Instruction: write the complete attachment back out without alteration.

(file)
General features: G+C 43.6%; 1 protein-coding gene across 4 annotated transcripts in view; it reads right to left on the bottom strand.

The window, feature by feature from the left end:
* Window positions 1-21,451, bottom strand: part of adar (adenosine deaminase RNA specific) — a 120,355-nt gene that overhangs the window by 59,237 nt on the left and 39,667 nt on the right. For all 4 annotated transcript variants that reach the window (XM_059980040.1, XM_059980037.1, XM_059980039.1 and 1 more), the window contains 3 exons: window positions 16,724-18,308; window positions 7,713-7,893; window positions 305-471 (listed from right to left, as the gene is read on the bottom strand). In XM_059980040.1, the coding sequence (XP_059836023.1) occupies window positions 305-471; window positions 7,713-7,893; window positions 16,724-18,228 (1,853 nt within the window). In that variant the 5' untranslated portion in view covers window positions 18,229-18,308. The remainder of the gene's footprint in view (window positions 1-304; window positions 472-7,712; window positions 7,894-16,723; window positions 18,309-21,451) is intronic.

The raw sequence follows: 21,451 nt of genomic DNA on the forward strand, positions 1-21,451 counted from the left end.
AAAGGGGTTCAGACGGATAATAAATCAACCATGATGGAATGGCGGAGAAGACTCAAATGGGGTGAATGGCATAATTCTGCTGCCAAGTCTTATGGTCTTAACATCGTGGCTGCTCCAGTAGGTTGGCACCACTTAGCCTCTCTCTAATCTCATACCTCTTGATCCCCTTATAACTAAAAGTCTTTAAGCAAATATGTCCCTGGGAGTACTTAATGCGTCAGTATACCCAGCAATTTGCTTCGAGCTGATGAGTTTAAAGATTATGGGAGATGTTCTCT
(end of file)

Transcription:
General features: G+C 43.6%; 1 protein-coding gene across 4 annotated transcripts in view; it reads right to left on the bottom strand.

The window, feature by feature from the left end:
* Window positions 1-21,451, bottom strand: part of adar (adenosine deaminase RNA specific) — a 120,355-nt gene that overhangs the window by 59,237 nt on the left and 39,667 nt on the right. For all 4 annotated transcript variants that reach the window (XM_059980040.1, XM_059980037.1, XM_059980039.1 and 1 more), the window contains 3 exons: window positions 16,724-18,308; window positions 7,713-7,893; window positions 305-471 (listed from right to left, as the gene is read on the bottom strand). In XM_059980040.1, the coding sequence (XP_059836023.1) occupies window positions 305-471; window positions 7,713-7,893; window positions 16,724-18,228 (1,853 nt within the window). In that variant the 5' untranslated portion in view covers window positions 18,229-18,308. The remainder of the gene's footprint in view (window positions 1-304; window positions 472-7,712; window positions 7,894-16,723; window positions 18,309-21,451) is intronic.

The raw sequence follows: 21,451 nt of genomic DNA on the forward strand, positions 1-21,451 counted from the left end.
AAAGGGGTTCAGACGGATAATAAATCAACCATGATGGAATGGCGGAGAAGACTCAAATGGGGTGAATGGCATAATTCTGCTGCCAAGTCTTATGGTCTTAACATCGTGGCTGCTCCAGTAGGTTGGCACCACTTAGCCTCTCTCTAATCTCATACCTCTTGATCCCCTTATAACTAAAAGTCTTTAAGCAAATATGTCCCTGGGAGTACTTAATGCGTCAGTATACCCAGCAATTTGCTTCGAGCTGATGAGTTTAAAGATTATGGGAGATGTTCTCT